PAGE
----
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Staples is intentionally omitting the “L” from its logo on Staples.com to draw attention to its expansion beyond office supplies, largely by inviting outside merchants to sell on its e-commerce site.
Staples Inc. wants shoppers to know that it isn’t just an office supplies retailer anymore.
The retailer, No. 2 in the Internet Retailer 2013 Top 500 Guide, today launched a new ad campaign called "Make More Happen” that aims to showcase the assorted wares it offers online through its new online marketplace. For instance, one of its new TV commercials takes place in a futuristic-looking factory where workers use a wide array of products—hardhats, goggles, cleaning products, tools and coffee—purchased from Staples.com to produce “the biggest idea ever seen.” However, the assembly line ultimately doesn’t produce a product because, the commercial notes, Staples offers everything a business needs except the big idea. In addition to the TV spots, Staples is highlighting its expanded selection in its stores, in online ads, including on social networks, and on the company’s delivery truck fleet.
The retailer is also adjusting its logo to highlight its efforts. Staples for now is leaving off the bent staple ‘L’ in its logo on its web site to draw attention to the rebranding. Starting Jan. 9 the retailer plans to swap in some of the new items it’s selling to replace the bent staple as the “l” in Staples. Staples is encouraging shoppers to discuss “What the L is going on at Staples?” on social media sites including Twitter, Facebook, LinkedIn and YouTube by using the hashtag #WhatTheL. Any word that starts with a pound sign (#) is a hashtag, which becomes a clickable link to all other mentions of that word.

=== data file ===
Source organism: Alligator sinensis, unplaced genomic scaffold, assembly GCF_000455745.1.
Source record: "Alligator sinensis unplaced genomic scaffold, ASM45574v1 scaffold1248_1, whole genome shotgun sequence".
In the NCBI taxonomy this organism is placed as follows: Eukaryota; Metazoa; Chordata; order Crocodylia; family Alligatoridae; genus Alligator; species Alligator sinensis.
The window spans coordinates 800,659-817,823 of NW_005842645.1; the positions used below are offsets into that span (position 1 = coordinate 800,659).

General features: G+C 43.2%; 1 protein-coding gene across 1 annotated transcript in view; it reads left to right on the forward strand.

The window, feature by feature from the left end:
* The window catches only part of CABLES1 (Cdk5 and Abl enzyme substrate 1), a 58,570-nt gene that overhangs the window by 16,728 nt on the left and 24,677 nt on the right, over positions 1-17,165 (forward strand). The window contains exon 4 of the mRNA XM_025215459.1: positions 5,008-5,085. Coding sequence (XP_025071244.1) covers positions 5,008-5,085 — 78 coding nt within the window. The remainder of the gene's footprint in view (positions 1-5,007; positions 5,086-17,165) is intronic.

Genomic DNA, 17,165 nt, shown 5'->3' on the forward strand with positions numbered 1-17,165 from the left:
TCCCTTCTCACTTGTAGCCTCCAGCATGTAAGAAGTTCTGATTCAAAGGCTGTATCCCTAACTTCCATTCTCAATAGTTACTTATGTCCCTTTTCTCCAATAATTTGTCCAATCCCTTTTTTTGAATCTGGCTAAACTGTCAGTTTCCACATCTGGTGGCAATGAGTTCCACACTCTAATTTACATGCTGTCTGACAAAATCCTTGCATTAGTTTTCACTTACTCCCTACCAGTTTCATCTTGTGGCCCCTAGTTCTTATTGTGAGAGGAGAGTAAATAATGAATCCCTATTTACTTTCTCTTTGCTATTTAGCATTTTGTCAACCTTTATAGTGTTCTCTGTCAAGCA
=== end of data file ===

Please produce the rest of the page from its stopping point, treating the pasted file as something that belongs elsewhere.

“‘Make More Happen’ highlights how Staples is reinventing itself to provide every product businesses need to succeed," says Shira Goodman, executive vice president, global growth. "We're adding thousands of new products every day.”
Staples announced the launch of an online marketplace in October, with the goal of expanding its online business-to-business and consumer product offerings to more than 1 million SKUs. The retailer says it plans to go far beyond its core office supplies market by adding categories such as power tools, medical devices and garden supplies. That’s increasingly important because the office supplies category is in decline. Retail sales of office supplies in 2012 were 1.7% lower in absolute dollars than in 2003, and nearly 25% lower when accounting for inflation.
For a full account of how Staples is using the web to restructure its business, read the September 2013 cover story of Internet Retailer magazine.